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The Online Word War

When you hear the terms ‘bullying’ or ‘abuse’ – what do you think of? Playground teasing? Face-to-face fights? Violence? Domestic Abuse? All of these can be very serious and extremely devastating, but something we often don’t think of, which has potentially equally damaging effects, is Cyber Abuse.

What is ‘cyber abuse’, though? It covers a broad umbrella of things, including calling someone names via message or on a social media post, writing defamatory comments on blog sites or articles, threatening others, stalking and harassment, revenge pornography and any form of online hate speech, to name but a few examples. Talking from experience I increasingly often see comments on my news feed/timeline such as “she’s such a slut”, “f*** off” or “you’re ugly”, and a lot of young people today see these as completely normal, when this should not be the case, as such comments have the power to cause serious emotional and psychological harm.

In the same way that verbal abuse can affect someone, cyber abuse can leave a lasting imprint of words in your mind for a painfully long time, and with the increase in self-worth issues, anxiety and depression etc., one message can be enough to confirm the negative light in which many people already see themselves, leading them to self-harm, becoming upset/angry/depressed or even suicidal.

Something that makes online abuse very different to face-to-face bullying is the fact that it can follow victims everywhere they go. It’s unusual to find someone – especially a young person – going anywhere without a phone or communication device, so their abusers can continue tyrannising them from within their pocket at school, home and even in their bedroom. There is no ‘safe place’ away from it all – it can happen 24/7. We are part of an Internet-reliant generation: so although phones can be turned off and computers shut down, for many people this can feel like shutting out their world.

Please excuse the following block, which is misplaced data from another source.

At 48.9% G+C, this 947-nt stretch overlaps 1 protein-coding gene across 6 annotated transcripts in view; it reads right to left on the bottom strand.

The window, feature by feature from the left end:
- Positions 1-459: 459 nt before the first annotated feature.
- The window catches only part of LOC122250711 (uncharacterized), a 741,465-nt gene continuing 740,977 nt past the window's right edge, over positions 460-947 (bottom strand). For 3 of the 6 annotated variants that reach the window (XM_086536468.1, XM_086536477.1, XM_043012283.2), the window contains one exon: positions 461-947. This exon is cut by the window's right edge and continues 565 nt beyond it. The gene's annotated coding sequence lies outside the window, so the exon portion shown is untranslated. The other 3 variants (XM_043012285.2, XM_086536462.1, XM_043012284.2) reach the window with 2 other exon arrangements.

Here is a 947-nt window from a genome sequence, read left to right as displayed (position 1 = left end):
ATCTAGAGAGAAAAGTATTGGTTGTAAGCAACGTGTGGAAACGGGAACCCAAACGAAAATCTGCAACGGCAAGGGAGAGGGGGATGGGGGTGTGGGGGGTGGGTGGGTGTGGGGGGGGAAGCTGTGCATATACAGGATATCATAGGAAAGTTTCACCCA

Anonymity plays a substantial part in why online abuse is so rife and ‘easy’ to carry out – on the internet you do not have to take responsibility for the things you say, as they do not have to be associated with your real name or face. And for those looking to bully and tantalise others, this invisibility cloak allows them to type what they wish, without being accountable. For victims of cyber abuse it can be frightening to receive messages from ‘anonymous’ or other pseudonyms, not knowing if their abuser is a stranger, someone they know or even a friend.

A current survey by ALL RISE, an international anti cyber abuse organisation, has found that 72% of adults and children state that they have witnessed cyber abuse happen to someone else, which shows that an absolutely HUGE number of people are both bystander and personally subjected to it. There are over 3 billion Internet users (and the number is growing by the minute) so cyber space has the potential to be one of the LARGEST audiences out there. What can easily happen is that posts of abuse can gather a following or go viral. Writing a derogatory status about someone can make them feel awful about themselves, for some like being emotionally beaten. But what is worse than this, is when others start to ‘Like’, ‘Comment’ and ‘Share’ the post… quickly the number of punches they feel can increase from 10 to 50, 60, or for those posts that gather thousands of ‘Likes’ it can feel as though a stampede is running over you and destroying any residual feelings of self worth or confidence. This may sound extreme, but for some this is reality:

‘I have been cyber abused – people would spread lies about me saying horrible things and that made others think badly of me. It hurts emotionally; it has made me attempt suicide a few times. I feel worthless.’ 15

‘When I was cyber bullied I felt upset. It was demoralising, hurtful and pointless. It aided in a spiral of depression of self-hatred and self-harm’ 15

‘I’ve been cyber abused in the past, and it’s made me feel trapped and helpless. It’s caused panic and anxiety attacks, as well as self-harm, weight/eating issues depression. I also attempted suicide’ 15

As evidenced by the above, cyber abuse can lead people to the edge, and this should not be overlooked or downplayed -it’s deadly. The severity of its affects means it is absolutely not acceptable to either execute or encourage cyber abuse, even just by being a bystander and not saying ‘NO’, you are saying ‘YES’. The way to deal with cyber abuse is not to become overwhelmed by its intimidating presence and regularity, but to individually take responsibility for your personal cyber profile and news feed. Reporting examples of online bullying and blocking cyber abusers does have a strong impact, and if we all start standing up to the abuse we see online, cyber abuse will no longer be tolerated or seen as the norm.

Have your say – ALL RISE GLOBAL Cyber Abuse Survey


Abuse is Abuse, ONLINE or OFFLINE – Video

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